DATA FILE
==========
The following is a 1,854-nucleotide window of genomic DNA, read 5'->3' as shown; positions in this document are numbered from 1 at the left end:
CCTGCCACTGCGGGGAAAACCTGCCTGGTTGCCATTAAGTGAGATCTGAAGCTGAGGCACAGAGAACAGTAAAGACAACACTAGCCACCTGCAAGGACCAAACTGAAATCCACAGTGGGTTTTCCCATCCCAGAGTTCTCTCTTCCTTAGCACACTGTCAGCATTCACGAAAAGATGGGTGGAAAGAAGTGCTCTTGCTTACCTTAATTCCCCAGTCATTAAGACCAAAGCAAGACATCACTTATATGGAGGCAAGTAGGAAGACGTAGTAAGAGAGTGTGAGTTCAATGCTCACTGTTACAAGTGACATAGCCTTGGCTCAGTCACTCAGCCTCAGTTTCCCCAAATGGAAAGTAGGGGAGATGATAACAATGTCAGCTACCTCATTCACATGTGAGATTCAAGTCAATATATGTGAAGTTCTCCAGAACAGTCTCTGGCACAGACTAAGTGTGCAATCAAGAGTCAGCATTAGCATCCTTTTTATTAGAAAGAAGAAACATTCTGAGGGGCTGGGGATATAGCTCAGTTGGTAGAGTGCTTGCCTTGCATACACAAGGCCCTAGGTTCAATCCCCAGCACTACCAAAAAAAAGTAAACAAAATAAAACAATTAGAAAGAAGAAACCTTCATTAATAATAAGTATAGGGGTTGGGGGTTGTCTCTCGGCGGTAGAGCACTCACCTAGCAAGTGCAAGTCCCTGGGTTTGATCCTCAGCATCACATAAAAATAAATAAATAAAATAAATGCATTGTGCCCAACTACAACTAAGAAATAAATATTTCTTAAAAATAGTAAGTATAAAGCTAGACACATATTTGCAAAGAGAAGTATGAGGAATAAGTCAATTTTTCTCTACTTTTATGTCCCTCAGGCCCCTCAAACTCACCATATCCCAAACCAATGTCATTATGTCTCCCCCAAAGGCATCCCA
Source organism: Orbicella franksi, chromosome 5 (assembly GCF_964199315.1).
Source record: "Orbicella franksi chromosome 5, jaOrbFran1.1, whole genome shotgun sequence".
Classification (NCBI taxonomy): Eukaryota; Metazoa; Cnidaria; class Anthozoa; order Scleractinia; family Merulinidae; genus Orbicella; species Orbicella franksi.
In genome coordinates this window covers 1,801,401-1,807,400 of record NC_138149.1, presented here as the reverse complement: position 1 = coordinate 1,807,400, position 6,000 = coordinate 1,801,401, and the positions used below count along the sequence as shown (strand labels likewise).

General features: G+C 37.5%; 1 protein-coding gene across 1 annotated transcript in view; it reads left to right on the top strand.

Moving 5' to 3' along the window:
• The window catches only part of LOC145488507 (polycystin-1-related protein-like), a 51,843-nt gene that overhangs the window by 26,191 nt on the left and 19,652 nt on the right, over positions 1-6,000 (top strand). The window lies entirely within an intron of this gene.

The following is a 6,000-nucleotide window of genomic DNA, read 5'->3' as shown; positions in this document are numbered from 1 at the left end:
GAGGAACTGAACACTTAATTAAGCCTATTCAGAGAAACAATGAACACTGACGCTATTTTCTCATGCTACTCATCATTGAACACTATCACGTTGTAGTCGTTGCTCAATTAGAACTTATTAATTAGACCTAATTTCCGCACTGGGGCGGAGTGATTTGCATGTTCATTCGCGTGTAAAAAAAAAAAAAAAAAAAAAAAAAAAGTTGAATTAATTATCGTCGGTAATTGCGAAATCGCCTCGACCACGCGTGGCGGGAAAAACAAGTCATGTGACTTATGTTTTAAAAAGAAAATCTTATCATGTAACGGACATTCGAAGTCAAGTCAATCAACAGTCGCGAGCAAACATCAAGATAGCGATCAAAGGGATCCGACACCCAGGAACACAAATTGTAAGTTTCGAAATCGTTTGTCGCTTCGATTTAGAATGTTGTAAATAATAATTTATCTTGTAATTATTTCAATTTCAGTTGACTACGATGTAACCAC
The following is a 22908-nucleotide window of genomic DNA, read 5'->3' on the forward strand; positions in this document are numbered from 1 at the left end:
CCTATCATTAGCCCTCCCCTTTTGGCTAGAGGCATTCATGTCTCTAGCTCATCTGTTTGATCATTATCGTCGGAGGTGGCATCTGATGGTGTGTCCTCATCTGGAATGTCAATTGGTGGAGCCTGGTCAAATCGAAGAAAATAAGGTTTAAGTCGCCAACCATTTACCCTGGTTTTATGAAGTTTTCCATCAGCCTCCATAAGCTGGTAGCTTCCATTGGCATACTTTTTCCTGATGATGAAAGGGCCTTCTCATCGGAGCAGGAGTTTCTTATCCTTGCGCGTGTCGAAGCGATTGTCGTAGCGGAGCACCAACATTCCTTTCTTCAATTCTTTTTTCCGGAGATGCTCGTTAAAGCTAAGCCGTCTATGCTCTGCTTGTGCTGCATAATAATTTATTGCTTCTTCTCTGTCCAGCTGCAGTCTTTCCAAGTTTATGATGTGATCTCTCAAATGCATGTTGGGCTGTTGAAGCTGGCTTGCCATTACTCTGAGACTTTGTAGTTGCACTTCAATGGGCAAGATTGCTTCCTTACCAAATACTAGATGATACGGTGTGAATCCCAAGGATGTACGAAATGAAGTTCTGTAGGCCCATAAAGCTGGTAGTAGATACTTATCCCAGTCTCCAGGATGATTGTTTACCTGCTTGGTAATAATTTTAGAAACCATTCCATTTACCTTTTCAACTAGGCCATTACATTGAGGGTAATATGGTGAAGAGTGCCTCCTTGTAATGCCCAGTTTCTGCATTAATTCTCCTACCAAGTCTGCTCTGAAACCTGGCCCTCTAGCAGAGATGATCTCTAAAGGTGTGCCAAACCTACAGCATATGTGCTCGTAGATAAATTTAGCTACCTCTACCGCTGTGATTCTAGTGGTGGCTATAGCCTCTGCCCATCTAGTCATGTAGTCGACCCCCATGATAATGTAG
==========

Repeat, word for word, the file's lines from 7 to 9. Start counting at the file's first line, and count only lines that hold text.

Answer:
General features: G+C 37.5%; 1 protein-coding gene across 1 annotated transcript in view; it reads left to right on the top strand.

Moving 5' to 3' along the window:
• The window catches only part of LOC145488507 (polycystin-1-related protein-like), a 51,843-nt gene that overhangs the window by 26,191 nt on the left and 19,652 nt on the right, over positions 1-6,000 (top strand). The window lies entirely within an intron of this gene.